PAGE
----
Footprints: Environment and the Way We Live

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The aim of Footprints: Environment and the Way We Live
is to present films and teaching material that explore, document and
bring to light various environmental problems Canadians have been
facing for over half a century. Some Canadian films on the subject date
back to 1928! The site also aims to illustrate and explain the
unbreakable ties between Canadians’ social and cultural lives and their
environment; to expose the environmental problems facing the people,
wildlife and plants of Canada; and to help teachers present the issues
linked to the relationship between our culture and our environment in a
dynamic and easily understood form, while meeting the objectives of
school curricula. The site targets high school and college students as
well as other Canadians and consists of an English and a French part.


Films, excerpts, archival artefacts plus much more!

The Footprints – Environment and the Way We Live site features 124 films
from the NFB collection (57 in French, 4 without words and 63 in
English in the English part of the site). This selection consists of
documentaries, dramas and animation, from which 191 film excerpts
(95 in English, 2 without words and 94 in French) were taken. Of those,
38 films (15 in English, 3 without words and 15 in French) include
described video for the vision-impaired; 48 films (26 in English, 22 in
French) are available with closed captioning for the hearing-impaired
viewers.

The site is complemented by more than 30 items from the NFB archives and from a partner (audio material, stockshots, photos, etc.), as well as several interview clips.

These 124 films are only a fraction of NFB titles on the environment,
however, they are a representative sample of the NFB’s output on this
subject since the Film Board’s creation. They include propaganda films
as well as more critical or personal works on a subject that has grown
more and more topical over the last few years. The films paint a
fascinating, multi-faceted portrait of the way we live and above all
survive in a world that will become endangered if we do not rein in our
environmental depredations.

Some people may be surprised at the
omission of well-known works from our list. In some cases we were
unable to obtain online broadcast rights for all the films we wished to
include; and since the project is supported by the Canadian Memory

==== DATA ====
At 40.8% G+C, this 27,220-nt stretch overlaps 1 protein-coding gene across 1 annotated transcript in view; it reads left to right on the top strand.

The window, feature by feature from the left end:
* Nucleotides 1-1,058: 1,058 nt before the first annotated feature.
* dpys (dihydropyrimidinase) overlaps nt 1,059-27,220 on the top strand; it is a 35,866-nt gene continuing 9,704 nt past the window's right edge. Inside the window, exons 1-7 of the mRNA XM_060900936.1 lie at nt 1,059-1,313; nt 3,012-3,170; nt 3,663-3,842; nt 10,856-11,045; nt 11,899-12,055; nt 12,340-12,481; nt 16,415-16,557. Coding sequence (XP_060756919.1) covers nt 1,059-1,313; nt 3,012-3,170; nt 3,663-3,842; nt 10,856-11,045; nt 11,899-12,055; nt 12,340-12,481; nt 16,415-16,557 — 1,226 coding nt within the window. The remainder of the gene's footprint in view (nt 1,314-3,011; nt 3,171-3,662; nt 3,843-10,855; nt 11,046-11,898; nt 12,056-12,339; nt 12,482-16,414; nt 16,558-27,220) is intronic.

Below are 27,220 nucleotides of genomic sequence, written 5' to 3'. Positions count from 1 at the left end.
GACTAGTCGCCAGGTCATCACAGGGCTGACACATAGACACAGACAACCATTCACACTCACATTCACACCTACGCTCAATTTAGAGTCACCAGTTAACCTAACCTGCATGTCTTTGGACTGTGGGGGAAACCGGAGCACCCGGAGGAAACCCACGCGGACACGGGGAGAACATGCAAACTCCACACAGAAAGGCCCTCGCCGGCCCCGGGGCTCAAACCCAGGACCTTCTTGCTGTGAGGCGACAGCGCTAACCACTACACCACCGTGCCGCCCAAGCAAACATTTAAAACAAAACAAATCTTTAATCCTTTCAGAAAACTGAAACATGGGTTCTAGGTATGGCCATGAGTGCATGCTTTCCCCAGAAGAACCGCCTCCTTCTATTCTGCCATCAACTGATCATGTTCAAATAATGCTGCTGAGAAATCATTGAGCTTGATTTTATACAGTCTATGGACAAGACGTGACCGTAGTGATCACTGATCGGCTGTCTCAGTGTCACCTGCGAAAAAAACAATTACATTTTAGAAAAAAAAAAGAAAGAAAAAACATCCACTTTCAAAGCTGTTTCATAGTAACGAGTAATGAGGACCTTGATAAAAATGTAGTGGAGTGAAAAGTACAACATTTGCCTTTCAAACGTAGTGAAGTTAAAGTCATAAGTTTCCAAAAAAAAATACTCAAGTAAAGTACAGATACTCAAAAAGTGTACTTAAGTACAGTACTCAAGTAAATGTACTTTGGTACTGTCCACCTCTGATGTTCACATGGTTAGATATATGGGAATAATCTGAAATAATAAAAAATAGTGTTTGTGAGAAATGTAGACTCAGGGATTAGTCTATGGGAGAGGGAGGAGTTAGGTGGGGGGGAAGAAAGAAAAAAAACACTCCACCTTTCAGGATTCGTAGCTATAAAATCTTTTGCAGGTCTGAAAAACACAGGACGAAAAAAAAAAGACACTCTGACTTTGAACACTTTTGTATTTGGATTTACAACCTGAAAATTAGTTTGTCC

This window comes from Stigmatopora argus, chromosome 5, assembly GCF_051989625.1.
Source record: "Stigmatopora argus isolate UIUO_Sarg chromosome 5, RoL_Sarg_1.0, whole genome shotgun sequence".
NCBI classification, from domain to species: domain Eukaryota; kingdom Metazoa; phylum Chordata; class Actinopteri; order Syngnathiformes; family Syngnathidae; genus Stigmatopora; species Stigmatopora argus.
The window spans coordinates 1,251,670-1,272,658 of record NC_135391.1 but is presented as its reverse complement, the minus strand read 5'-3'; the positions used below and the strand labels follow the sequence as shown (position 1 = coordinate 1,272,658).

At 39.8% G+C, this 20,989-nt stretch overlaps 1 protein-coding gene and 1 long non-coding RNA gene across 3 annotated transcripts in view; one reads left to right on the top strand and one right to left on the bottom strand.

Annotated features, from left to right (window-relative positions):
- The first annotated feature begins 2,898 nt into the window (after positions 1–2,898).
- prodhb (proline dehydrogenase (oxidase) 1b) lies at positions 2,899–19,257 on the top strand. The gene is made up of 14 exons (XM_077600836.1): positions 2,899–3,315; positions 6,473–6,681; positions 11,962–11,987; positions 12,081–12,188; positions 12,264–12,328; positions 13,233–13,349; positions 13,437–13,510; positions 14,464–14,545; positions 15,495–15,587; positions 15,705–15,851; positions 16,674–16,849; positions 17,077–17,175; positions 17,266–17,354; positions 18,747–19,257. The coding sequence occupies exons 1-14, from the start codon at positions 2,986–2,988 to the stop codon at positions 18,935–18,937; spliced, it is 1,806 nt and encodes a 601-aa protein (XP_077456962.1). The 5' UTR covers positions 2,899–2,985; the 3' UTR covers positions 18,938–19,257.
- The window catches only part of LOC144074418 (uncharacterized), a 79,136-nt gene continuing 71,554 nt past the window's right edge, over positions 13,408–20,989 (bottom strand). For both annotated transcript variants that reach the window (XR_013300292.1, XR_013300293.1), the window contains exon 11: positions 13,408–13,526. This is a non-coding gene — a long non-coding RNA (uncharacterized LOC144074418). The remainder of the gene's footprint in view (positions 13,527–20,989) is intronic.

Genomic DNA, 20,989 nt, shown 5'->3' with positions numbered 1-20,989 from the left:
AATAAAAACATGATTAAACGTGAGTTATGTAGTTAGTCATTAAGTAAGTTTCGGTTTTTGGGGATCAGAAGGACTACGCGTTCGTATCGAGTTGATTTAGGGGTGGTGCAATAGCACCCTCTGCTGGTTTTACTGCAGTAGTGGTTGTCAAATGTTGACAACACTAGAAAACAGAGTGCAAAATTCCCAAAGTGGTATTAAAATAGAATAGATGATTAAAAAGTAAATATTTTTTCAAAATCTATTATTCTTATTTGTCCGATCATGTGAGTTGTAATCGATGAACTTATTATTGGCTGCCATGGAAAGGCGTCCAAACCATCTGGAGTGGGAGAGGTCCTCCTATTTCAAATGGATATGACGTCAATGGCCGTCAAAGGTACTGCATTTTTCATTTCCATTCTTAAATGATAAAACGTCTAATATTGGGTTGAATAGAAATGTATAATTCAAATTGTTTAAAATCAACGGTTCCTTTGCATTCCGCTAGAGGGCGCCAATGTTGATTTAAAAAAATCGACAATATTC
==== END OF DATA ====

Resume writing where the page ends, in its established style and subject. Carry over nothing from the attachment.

Fund, we had to leave aside some newer works to give pride of place to
those of high heritage value.

How the site is organized 

Footprints: Environment and the Way We Live is divided into six sections: Issues at Stake; Stakeholders; The NFB and the Environment; See Everything, Hear Everything, For Teachers and Terms and Concepts.

The first section, entitled Issues at Stake,
focuses on the main issues and questions in the relationship between
culture and environment, exposing the environmental problems that
threaten the well-being, traditions, customs and culture of Canadians.
It also looks at the country’s flora and fauna, whose survival seems
increasingly to be in the balance, and explores how this situation came
about and how Canadians’ attitudes towards it have changed.

The second section, Stakeholders,
attempts to portray the intricate ties between Canadians’ social,
political, economic and cultural lives and their environment. It
illustrates the actions of a variety of stakeholders in Canadian
society, shows the impact those actions have on the environment,
explains the stakeholders’ responsibilities and demonstrates the role
they play. It presents the views of young people and experts in a range
of fields, individually or in groups, who explore Canadians’
relationship with their environment.

The third section, The NFB and the Environment, explores the backdrop against which the films have been made, the role
they have played, the messages they have conveyed and the points of view filmmakers have expressed.

The fourth section, See Everything, Hear Everything,
gives users access to all the material available on the site, including
films, film excerpts, archives (audio clips, stockshots, photos, etc.),
filmed interviews, articles by specialists, and opinion pieces from the
general public (vox populi).

The fifth section, For Teachers,
provided three types of educational resources: 1 general lesson plan,
Culture and Environment, for the site as a whole; 1 lesson plan for the
Players section; and 6 lesson plans for specific films.

The last section, Terms and Concepts,
puts the ideas into context with an expert text on the various
environmental trends, visions and approaches. It also provides a
glossary to help users understand environmental and cultural concepts,
and how they complement one another.

On the homepage of the site
a promotional space was created so users can access downloadable
content and other NFB sites that probe environmental issues.

Finally, through a few sections in the site, users are able to access complementary resources such as references, Web links and a list of other NFB films related to environmental issues.

Conclusion
Our major focus is on the complete films, but we also include film excerpts as an easy introduction to each section. The excerpts allow teachers, students and other users to quickly pinpoint specific content – the
issues raised in each theme, specialist viewpoints, or thoughts on the
environment and the human impact.

Clearly, we cannot claim to cover every aspect related to this vast subject, describe every issue, raise every question. Footprints: Environment and the Way We Live does, however, provide an excellent introduction to the subject for anyone interested in environmental issues and their effects on
Canadians and the world.

Visit the web site: http://floraweb.nfb.ca/footprints/ 

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